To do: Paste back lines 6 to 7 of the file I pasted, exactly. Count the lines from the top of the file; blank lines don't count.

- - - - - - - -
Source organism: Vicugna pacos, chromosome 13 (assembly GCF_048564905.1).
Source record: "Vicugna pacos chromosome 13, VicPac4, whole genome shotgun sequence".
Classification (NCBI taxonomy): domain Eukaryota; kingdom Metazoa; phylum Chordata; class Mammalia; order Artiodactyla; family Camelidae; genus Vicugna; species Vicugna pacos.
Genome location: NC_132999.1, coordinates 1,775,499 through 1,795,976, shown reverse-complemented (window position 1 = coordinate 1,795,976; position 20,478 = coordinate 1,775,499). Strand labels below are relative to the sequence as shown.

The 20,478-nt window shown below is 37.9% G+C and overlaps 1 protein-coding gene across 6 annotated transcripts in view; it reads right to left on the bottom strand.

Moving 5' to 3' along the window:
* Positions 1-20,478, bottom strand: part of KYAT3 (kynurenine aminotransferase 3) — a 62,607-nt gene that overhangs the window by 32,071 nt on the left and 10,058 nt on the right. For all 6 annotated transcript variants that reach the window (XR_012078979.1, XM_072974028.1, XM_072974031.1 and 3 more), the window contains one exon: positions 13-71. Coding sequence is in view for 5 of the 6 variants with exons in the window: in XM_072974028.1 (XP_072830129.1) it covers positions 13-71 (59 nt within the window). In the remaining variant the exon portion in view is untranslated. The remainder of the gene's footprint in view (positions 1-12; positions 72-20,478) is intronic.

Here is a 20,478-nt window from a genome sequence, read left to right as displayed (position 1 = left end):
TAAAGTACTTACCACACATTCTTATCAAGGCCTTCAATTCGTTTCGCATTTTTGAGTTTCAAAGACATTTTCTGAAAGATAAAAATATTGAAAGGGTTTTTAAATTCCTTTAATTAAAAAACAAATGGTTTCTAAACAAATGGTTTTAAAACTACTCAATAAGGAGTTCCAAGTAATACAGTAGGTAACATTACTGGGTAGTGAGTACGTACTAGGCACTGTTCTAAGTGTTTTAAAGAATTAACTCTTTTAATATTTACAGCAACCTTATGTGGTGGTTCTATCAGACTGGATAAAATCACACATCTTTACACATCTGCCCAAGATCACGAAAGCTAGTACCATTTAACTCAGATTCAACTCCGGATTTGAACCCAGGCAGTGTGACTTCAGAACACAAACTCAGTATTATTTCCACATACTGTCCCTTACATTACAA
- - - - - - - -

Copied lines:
Moving 5' to 3' along the window:
* Positions 1-20,478, bottom strand: part of KYAT3 (kynurenine aminotransferase 3) — a 62,607-nt gene that overhangs the window by 32,071 nt on the left and 10,058 nt on the right. For all 6 annotated transcript variants that reach the window (XR_012078979.1, XM_072974028.1, XM_072974031.1 and 3 more), the window contains one exon: positions 13-71. Coding sequence is in view for 5 of the 6 variants with exons in the window: in XM_072974028.1 (XP_072830129.1) it covers positions 13-71 (59 nt within the window). In the remaining variant the exon portion in view is untranslated. The remainder of the gene's footprint in view (positions 1-12; positions 72-20,478) is intronic.